Thursday, June 6, 2019

Like a car needs an oil change and tune-up, Seattle’s SR 99 tunnel also needs regular checkups

Full overnight closure of the tunnel happening Friday night to Saturday morning

By Thomas Charlson

Many of us have experienced car maintenance issues. When my car broke down last year, I learned the hard way about the importance of getting regular tune-ups to save money on repairs in the long run. In this case, I had the spark plugs replaced earlier in the year but continued to have engine problems. After a series of other car repairs, I found out that they were the wrong brand of spark plugs for my car model.

Similar to maintaining a vehicle, we need to give Seattle’s new SR 99 tunnel a regular checkup. That means monthly closures to ensure the tunnel systems are running smoothly and to keep up with the warranties. This helps us avoid problems like I experienced with my car.
Prior to opening the tunnel, we washed the walls. This vehicle is also used for regular maintenance cleanings.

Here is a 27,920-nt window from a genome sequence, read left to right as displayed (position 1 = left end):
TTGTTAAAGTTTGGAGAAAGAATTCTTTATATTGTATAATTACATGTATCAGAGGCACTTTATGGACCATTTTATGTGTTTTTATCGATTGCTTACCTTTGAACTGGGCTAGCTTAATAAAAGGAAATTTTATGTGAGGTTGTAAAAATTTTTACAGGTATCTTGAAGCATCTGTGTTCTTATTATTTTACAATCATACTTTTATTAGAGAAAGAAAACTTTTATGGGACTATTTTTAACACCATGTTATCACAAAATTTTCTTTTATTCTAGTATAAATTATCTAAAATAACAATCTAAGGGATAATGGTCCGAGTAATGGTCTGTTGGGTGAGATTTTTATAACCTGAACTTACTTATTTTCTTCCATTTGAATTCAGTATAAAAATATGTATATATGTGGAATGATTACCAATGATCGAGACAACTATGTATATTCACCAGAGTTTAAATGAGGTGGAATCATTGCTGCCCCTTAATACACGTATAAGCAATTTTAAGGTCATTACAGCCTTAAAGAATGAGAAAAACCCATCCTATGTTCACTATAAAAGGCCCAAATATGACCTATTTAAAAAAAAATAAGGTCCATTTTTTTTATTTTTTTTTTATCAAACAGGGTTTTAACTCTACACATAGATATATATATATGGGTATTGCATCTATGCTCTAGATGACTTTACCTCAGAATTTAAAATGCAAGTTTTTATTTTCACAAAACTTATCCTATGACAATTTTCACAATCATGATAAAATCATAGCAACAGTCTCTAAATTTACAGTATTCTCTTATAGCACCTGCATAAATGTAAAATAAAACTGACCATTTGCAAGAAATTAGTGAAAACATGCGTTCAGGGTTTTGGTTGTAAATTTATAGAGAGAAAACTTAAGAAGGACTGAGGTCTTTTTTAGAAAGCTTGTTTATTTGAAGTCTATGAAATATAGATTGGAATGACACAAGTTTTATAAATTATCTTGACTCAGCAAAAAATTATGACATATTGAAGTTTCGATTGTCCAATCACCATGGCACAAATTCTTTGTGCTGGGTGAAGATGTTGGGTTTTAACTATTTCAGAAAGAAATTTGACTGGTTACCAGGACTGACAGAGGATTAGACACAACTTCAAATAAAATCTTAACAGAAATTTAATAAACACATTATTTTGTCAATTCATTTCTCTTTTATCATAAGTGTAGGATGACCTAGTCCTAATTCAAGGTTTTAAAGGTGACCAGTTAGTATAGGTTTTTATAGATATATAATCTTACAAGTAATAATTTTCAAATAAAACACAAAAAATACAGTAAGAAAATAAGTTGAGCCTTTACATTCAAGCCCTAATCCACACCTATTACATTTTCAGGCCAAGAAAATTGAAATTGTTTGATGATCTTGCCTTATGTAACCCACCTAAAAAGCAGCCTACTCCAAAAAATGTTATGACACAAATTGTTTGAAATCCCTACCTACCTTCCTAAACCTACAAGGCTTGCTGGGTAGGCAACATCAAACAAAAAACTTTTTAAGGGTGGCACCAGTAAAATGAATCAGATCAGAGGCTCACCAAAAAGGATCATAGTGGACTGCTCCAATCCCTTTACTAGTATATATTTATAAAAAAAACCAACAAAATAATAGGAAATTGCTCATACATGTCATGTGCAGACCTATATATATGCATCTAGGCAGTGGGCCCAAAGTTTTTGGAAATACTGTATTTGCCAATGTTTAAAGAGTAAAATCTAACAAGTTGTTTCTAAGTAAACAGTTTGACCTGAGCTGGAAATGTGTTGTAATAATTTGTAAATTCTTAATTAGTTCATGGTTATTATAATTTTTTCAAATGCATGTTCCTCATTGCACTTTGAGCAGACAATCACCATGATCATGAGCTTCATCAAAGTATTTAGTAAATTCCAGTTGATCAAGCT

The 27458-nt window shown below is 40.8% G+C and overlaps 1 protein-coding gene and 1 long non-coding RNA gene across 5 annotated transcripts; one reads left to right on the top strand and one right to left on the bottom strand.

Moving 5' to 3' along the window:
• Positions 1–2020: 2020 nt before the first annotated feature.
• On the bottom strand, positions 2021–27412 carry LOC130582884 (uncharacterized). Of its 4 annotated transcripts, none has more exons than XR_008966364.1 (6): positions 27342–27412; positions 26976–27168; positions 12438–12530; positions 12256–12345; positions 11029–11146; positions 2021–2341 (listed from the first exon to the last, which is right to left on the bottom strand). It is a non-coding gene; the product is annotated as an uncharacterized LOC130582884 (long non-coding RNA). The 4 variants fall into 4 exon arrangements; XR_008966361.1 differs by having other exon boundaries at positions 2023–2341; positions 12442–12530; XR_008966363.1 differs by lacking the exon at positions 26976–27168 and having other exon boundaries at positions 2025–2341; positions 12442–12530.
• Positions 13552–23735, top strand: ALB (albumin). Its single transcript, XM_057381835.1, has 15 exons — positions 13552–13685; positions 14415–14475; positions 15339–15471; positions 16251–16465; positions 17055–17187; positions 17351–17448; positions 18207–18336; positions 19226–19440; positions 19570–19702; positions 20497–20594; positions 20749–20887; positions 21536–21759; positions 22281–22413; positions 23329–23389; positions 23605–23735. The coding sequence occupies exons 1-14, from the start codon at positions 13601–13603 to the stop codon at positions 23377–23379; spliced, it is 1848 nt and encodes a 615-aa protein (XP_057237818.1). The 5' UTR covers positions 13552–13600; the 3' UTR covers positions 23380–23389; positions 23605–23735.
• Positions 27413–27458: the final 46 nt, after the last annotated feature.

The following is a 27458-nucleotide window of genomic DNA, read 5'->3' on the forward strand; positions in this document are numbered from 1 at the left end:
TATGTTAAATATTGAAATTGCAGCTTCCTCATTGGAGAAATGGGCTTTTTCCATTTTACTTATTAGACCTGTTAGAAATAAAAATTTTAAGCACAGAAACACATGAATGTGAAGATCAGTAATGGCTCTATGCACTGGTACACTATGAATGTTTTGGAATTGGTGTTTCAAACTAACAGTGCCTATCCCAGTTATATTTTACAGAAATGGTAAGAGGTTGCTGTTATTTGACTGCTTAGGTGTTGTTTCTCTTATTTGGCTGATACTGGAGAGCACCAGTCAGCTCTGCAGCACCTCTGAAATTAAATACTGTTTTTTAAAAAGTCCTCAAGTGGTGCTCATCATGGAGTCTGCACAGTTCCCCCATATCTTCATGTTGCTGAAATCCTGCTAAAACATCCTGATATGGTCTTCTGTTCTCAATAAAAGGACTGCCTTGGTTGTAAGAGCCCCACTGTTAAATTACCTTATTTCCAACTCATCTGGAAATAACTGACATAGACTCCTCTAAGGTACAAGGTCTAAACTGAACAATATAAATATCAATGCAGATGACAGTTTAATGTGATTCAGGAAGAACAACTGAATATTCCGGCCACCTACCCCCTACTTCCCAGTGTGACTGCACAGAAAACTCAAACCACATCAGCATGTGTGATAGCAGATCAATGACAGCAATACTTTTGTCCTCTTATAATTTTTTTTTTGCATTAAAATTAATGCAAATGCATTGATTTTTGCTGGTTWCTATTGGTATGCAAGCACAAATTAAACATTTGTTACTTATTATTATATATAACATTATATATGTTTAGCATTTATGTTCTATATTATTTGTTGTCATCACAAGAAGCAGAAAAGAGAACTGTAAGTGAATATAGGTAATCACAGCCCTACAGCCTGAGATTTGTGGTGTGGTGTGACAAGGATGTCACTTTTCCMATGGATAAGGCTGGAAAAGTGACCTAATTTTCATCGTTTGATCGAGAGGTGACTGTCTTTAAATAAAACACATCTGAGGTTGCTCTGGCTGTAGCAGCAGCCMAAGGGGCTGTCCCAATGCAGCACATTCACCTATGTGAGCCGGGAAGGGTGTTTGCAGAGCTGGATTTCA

Full tunnel closure June 7-8
While these maintenance closures of the SR 99 tunnel will typically be in one direction, the closure coming up this weekend – from 10 p.m. Friday, June 7 until 8 a.m. Saturday, June 8 – will be a little different.

This time, we need to update the fire control system software. To do that, we need to turn off the fire control system. For the safety of the public, that will require a full closure of the tunnel in both directions. People who use the northbound SR 99 tunnel will be diverted onto the northbound off-ramp to South Dearborn Street and Alaskan Way South.
Crews use lift trucks to access the cameras, signs and lighting in the SR 99 tunnel.

Past and future maintenance closures
Monthly maintenance closures for the tunnel began in April and will usually close just one direction of the tunnel. Our goal is to keep disruptions at a minimum, so we combine all our maintenance operations into one closure. But instead of changing spark plugs and rotating tires, we wash the tunnel walls, sweep the roadway surface, and inspect fire detection systems, cameras, lights and overhead signs.

Crews check the jet fans used to push fresh air into the tunnel.
In July, we’ll resume our regular schedule and close the northbound lanes. To stay updated on SR 99 maintenance closures, you can always use the following tools to get the latest info: